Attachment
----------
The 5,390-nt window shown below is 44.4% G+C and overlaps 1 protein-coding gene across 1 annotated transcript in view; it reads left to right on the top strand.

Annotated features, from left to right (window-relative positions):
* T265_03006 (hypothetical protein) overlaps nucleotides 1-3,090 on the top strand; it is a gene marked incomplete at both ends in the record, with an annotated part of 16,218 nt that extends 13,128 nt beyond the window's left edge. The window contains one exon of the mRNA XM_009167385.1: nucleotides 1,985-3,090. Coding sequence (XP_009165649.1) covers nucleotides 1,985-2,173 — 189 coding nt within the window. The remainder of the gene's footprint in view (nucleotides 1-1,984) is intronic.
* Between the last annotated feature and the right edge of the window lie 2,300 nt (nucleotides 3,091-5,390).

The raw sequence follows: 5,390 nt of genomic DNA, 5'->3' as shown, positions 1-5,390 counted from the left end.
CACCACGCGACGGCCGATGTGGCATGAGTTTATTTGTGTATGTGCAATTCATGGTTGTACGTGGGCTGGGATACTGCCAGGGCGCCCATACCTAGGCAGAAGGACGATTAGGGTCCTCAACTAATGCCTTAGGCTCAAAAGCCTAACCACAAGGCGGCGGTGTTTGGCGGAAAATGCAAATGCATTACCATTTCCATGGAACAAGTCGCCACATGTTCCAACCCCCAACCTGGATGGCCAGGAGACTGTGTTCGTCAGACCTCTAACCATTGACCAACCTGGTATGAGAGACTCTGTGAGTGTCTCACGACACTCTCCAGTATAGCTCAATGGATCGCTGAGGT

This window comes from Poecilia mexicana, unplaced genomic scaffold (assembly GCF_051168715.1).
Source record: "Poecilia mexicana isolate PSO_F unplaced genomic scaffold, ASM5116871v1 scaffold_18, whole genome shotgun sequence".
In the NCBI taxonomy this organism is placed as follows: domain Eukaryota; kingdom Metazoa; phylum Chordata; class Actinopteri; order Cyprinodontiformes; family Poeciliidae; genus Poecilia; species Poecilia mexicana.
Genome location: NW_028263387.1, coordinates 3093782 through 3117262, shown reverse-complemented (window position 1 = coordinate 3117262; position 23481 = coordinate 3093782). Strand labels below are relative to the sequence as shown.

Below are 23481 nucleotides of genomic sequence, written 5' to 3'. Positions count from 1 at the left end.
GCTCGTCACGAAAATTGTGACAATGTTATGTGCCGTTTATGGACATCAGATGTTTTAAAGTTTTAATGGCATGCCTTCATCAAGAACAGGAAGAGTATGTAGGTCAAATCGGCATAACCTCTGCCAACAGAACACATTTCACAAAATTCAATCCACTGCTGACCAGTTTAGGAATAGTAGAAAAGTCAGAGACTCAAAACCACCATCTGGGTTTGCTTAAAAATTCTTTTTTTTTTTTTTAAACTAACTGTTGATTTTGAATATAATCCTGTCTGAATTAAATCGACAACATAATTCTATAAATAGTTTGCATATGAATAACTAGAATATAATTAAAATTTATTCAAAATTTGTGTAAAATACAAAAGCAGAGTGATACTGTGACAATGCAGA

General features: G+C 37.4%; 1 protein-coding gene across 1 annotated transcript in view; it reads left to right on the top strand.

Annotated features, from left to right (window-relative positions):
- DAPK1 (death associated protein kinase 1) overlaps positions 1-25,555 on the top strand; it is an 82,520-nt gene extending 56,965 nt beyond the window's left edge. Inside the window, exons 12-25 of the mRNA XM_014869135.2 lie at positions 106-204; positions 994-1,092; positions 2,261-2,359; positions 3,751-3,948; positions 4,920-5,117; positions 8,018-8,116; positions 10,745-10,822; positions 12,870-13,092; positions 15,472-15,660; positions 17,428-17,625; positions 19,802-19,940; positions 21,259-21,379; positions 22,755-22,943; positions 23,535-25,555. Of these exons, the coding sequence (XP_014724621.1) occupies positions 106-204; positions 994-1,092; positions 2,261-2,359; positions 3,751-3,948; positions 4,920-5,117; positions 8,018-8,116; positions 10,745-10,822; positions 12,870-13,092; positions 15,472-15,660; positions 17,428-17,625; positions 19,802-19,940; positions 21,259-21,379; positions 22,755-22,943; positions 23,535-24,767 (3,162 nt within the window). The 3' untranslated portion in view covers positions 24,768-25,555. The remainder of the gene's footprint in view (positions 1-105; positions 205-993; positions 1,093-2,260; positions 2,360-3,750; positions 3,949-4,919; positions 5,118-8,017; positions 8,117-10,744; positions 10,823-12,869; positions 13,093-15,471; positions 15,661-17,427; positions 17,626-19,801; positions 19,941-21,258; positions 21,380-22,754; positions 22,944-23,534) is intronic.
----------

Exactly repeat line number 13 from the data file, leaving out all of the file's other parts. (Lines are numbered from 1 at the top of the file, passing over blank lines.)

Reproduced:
General features: G+C 37.4%; 1 protein-coding gene across 1 annotated transcript in view; it reads left to right on the top strand.